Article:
Indiana University SPEA Edward J. Bloustein School of Planning and Public Policy University of Pennsylvania AIR American University

Panel: Renewable Electricity Markets: Analyzing the Role of Credit Exchanges, Social Risk, and Policy Interactions
(Natural Resource Security, Energy and Environmental Policy)

Friday, November 13, 2015: 10:15 AM-11:45 AM
Board Room (Hyatt Regency Miami)

*Names in bold indicate Presenter

Panel Organizers:  Sanya Carley, Indiana University - Bloomington
Panel Chairs:  Sanya Carley, Indiana University - Bloomington
Discussants:  Felix Mormann, University of Miami

Exploring Renewable Energy Certificate Market Dynamics: What Role Do Markets Play in Renewable Energy Growth and Development?
Sanya Carley, Indiana University - Bloomington and Jessica Alcorn, Indiana University

The Use of Incentives to Encourage Solar Photovoltaic Deployment
Daniel Matisoff and Erik Johnson, Georgia Institute of Technology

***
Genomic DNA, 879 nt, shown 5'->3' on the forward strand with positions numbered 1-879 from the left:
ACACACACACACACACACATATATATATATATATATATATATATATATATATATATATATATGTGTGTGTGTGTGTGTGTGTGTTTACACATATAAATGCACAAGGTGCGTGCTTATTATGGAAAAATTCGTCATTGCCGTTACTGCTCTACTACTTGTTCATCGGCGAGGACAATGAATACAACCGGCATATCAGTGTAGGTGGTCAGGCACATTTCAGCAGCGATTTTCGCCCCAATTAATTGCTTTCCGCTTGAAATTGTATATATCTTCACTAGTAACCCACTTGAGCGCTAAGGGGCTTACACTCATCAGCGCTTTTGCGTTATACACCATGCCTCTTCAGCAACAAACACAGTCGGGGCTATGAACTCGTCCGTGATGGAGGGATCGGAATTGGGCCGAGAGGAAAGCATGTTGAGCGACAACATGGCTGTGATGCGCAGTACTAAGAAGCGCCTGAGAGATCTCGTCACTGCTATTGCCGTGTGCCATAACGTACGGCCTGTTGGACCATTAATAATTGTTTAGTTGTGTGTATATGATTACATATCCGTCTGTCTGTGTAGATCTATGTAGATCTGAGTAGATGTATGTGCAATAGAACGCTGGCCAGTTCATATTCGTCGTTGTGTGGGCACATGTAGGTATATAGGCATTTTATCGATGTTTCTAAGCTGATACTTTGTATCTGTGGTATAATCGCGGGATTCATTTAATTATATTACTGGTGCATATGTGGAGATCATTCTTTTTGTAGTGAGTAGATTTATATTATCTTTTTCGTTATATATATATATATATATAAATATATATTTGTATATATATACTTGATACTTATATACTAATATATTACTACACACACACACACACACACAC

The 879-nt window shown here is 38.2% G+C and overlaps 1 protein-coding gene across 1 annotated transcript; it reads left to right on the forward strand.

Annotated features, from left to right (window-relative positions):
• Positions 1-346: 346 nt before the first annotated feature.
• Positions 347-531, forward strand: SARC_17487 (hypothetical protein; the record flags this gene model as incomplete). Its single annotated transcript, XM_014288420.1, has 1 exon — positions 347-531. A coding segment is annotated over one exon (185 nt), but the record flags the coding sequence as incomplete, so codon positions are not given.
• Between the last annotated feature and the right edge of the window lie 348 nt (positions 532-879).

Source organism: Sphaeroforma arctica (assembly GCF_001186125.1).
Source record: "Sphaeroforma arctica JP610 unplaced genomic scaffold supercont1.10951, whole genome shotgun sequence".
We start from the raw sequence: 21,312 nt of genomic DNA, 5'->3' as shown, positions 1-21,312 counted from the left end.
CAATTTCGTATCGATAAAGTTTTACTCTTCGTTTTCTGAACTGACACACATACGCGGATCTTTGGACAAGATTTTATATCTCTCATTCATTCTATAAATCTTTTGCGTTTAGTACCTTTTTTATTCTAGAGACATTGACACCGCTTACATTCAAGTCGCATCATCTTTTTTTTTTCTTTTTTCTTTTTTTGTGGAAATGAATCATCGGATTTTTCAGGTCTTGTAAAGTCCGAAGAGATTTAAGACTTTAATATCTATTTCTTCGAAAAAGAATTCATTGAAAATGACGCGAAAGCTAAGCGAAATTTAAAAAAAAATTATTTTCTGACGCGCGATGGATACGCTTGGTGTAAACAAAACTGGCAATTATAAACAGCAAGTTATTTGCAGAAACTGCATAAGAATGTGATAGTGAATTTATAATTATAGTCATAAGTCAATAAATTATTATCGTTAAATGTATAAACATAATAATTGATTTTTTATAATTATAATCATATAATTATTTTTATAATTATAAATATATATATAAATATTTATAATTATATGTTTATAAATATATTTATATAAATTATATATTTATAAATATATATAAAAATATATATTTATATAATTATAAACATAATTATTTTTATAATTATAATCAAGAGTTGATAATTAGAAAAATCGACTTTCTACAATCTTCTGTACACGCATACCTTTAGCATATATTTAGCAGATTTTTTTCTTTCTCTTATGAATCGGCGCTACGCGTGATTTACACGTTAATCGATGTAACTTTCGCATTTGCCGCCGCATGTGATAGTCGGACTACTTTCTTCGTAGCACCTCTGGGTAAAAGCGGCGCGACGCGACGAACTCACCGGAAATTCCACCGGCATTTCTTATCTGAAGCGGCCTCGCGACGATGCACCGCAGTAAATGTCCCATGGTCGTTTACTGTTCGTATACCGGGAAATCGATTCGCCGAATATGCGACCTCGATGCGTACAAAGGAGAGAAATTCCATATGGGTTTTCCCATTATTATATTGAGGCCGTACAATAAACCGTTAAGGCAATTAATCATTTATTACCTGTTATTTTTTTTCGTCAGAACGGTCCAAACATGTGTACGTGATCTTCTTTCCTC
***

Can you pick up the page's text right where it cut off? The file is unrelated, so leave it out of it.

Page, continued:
This panel will focus on renewable electricity development in both the U.S. and global context. All three papers evaluate what drives renewable electricity development and deployment, but each applies a different focus to this topic. The first paper considers markets for renewable energy credits in the U.S. that are exchanged in compliance with state renewable portfolio standards. In this paper, the authors evaluate whether REC transactions are expanding renewable energy development and whether in-state or out-of-state RECs are more influential. The second and third papers focus on two of the most popular renewable electricity policies used across the world: the renewable portfolio standard and the feed-in tariff. The first of these papers is a comparative policy analysis that considers the social risks associated with these two policies, and how such risk factors into renewable electricity market developments. The second of these two papers draws on interviews conducted in the U.S. and Germany over the past two years on the design and perceived effects and effectiveness of the renewable portfolio standard and the feed-in tariff. The final paper considers one type of renewable electricity in particular—that which is produced by solar photovoltaic technologies—and also evaluates the role of risks and benefits inherent in different renewable energy policy mechanisms. This fourth paper also takes a comparative approach to analyze which U.S. state-level policy instruments are more likely to drive residential and business uptake of solar photovoltaics. The discussant will follow the presentation of these three papers with remarks on how these three papers may contribute to our broader understanding of renewable electricity markets and the role of government regulations and incentives. The complete panel provides a mix of scholars from across several disciplines: public policy, economics, and law. The panel also represents a range of methodological approaches to the topic of renewable energy markets. This diverse range of perspectives and approaches should make for a dynamic discussion.